National Stone Centre

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Published 30/06/2022

A View from a Rock Shop - Kryptonite and Diamonds

Stories of Stone A view from a Rock Shop Nsc National Stone Centre article diamond viv vivienne smith


All this talk of the Queen’s Platinum Jubilee just recently got me thinking. What about taking a look at things we don’t sell in the shop (bear with me!) – but that customers still ask for.

Platinum is a prime example.

This precious metal is one of the Earth’s rarest elements and worth considerably more than gold. Yet its value has not always been appreciated.

Back in the 1500s, when the Spanish Conquistadores invaded South America, the search for gold was their obsession. But while panning for it in the rivers there, they kept finding an unappealing white metal. Convinced it was worthless, they chucked it back into the water.

If only the Spaniards had asked the locals. They’d been using the metal for decorative items for hundreds of years.

Someone else who knew a thing or two about platinum jewellery was the Duchess of Windsor (the woman that Edward VIII abdicated for in 1936). A whiz on etiquette, she once commented: “Any fool would know that with tweed and other daytime clothes one wears gold; with evening clothes one wears platinum.”

So now you know!

Another item I often get asked for is diamond, especially by our younger customers.

This crystalline form of carbon is the hardest material found in nature. It has been highly prized as a gemstone for thousands of years.
In Roman times, Pliny the Elder was fascinated by such products of nature. He wrote of the gem: “The diamond, that rare pleasure afforded by wealth, is unbreakable by and resistant to all other forces, is destroyed by goat’s blood” !

Even the greatest minds can get it wrong. (Pliny met his death while observing the eruption of Vesuvius which destroyed Pompeii.)

In fact, the whole idea that diamonds are everlasting comes from a 20th Century advertising campaign. In the 1930s, De Beer Consolidated Mines in South Africa, were producing 90% of the world’s diamonds, mostly for the rich. Desperate to reach a wider market, they devised a cunning plan. By inventing the phrase ‘a diamond is forever’, they convinced the public that a diamond engagement ring was the perfect way to express undying love.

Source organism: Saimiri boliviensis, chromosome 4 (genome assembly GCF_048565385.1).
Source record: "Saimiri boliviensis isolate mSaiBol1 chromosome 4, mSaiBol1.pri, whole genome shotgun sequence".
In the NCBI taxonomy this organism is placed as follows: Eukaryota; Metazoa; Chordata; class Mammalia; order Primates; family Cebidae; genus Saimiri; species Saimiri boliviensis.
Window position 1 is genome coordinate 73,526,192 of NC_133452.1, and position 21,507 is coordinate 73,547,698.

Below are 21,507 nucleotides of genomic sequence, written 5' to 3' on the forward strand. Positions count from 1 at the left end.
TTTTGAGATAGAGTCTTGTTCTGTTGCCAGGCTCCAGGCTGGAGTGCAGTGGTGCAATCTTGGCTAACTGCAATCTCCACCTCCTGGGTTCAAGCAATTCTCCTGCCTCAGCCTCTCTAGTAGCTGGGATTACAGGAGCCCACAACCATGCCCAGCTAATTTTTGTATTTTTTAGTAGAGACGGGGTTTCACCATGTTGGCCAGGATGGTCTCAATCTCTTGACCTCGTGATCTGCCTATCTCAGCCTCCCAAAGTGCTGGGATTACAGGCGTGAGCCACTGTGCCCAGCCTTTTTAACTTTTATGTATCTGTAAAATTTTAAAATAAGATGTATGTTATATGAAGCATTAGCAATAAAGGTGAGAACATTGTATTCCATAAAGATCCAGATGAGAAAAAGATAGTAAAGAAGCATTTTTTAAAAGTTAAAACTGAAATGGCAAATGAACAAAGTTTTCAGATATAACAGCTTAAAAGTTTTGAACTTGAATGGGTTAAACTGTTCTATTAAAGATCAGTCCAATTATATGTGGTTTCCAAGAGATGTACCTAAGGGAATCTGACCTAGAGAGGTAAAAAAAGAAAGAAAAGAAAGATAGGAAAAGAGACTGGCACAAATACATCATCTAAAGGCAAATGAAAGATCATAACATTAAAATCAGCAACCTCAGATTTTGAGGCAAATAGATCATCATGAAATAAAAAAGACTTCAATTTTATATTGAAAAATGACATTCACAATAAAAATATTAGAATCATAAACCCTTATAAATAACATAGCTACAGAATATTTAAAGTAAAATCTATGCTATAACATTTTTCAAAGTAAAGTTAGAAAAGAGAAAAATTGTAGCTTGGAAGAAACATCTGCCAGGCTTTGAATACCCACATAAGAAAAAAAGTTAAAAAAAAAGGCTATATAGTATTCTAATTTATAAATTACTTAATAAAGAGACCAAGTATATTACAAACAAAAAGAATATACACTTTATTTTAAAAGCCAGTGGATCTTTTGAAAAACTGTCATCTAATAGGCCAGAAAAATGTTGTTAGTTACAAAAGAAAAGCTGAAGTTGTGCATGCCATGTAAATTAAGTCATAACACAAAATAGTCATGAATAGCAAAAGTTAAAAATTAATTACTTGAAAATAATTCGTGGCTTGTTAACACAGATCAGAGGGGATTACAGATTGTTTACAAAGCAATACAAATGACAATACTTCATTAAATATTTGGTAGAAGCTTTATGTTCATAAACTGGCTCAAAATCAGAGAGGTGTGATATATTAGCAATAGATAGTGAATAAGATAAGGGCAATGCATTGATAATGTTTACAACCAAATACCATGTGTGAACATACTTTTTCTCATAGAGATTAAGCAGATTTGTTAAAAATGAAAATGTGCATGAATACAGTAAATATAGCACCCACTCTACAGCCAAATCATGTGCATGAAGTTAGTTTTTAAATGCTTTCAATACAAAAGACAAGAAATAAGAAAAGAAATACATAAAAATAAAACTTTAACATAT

The slogan proved a phenomenal success. Ian Fleming even adapted it as for one of this James Bond novels, Diamonds are Forever.

Yet ironically diamonds are not forever, at least not on Planet Earth, and it’s nothing to do with goat’s blood! All are slowly turning into graphite, a more stable form of carbon. Unlike the hard, transparent gemstone, graphite is soft and black. In fact, it’s the so-called ‘lead’ in your pencil.

But before you hotfoot it back to the jewelers for a refund, panic ye not. It will take billions of years before you see any noticeable change in your precious gem.

So how do you top platinum and diamond?

Well, the other day a man was in the shop with his young son trying to help him choose a stone to buy. Suddenly he piped up: “What about a piece of kryptonite?”

I did a double-take.

Roger and Bridget do a great job finding all kinds of new minerals to sell, but it seemed they had surpassed themselves.

I know there’s already krypton lurking in our shop. For this colourless gas is found naturally in tiny amounts in the air.

Indeed its unusual name is what inspired writer Jenny Siegel and artist Joe Schuster to invent their comic book hero Superman. This planet is also the source of kryptonite, the mysterious mineral which deprives Superman of his powers.

I couldn’t wait to have a look (I must get out more!)

After the lad had settled for a piece of amethyst, of all things, the pair left the shop. I rushed over to see this notorious substance for myself.

What a disappointment! The dad had misread the label – it was actually the mineral kyanite they’d been looking at!

I hope you all had a very Happy Jubilee and great month so far.
Viv Smith